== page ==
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Tennessee Valley Authority cuts CAPP coal receipts

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The Tennessee Valley Authority, like fellow southeastern US utility giant Southern Company, has almost completely stopped taking Central Appalachian coal at its traditionally CAPP-served plants, according to data supplied to Platts from the federal utility.

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These are power plants that for all practical purposes are in the front yards of the eastern Kentucky and eastern Tennessee coalfields.

Southern's director of coal services, Robert Hardman, at a recent Platts Coal Marketing Days conference, cited cost considerations when he said the Atlanta-based utility expects its CAPP coal purchases to drop to 1% of its total projected 2016 coal receipts of 45 million-50 million st.

TVA has spent billions of dollars in retrofitting the coal-fired fleet with emissions controls -- or shutting down coal units entirely -- to meet more-stringent air pollution laws.

"We have switched from CAPP coal to other basins mainly due to cost," TVA spokesman Scott Brooks said Monday. "Our plants that have environmental controls have greater flexibility on fuel blends."

TVA has spent about $5.4 billion on emissions controls at its fossil-fueled plants through 2011, according to the utility.

TVA's Bull Run, near Oak Ridge, Tennessee, is an 870-MW single-generator coal-fired plant that takes Illinois Basin and Uinta Basin (Colorado and Utah) bituminous coal. It is expected to burn about 630,000 short tons this year, Brooks said.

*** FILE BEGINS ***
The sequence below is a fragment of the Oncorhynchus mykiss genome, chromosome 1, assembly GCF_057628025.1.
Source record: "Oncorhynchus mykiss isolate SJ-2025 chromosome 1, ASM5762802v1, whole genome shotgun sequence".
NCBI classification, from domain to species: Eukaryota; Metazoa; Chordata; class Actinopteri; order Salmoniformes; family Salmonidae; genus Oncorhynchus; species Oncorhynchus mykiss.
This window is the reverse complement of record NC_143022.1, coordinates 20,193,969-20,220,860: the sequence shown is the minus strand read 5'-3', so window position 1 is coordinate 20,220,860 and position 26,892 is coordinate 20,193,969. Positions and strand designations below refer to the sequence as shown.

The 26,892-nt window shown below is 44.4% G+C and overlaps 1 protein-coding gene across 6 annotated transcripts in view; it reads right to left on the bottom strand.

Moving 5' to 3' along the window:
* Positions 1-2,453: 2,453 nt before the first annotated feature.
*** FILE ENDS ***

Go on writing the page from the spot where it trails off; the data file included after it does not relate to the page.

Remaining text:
At Widows Creek, in northeastern Alabama, the two units with a combined summer net capacity of 974 MW take Illinois Basin coal. The plant on the Tennessee River is expected to burn about 1.8 million st this year, Brooks said.

Widows Creek units 1 through 6 were idled in 2010 and 2011, according to TVA.

The 1,398-MW summer net capacity Kingston plant is also on the Tennessee River but upstream in eastern Tennessee near Knoxville. Also historically a burner of CAPP coal, Kingston now takes Powder River Basin and IB coal and is expected to burn about 3 million st this year, according to Brooks.

Another eastern Tennessee power plant, the four-unit, 704-MW John Sevier, saw two of its units mothballed and the other two retired at the end of 2012, and a combined-cycle gas plant built there in the last year, Brooks said.

"It's important to note that Paradise, in [western] Kentucky, will burn 100% Illinois Basin coal this fiscal year, of which a large portion will come from Kentucky," he said.

The three-unit Paradise, with a summer net capacity of 2,201 MW, burns about 20,000 st/day of coal, according to TVA, or an estimated 7.3 million st/year.

--Steve Hooks,
--Edited by Richard Rubin,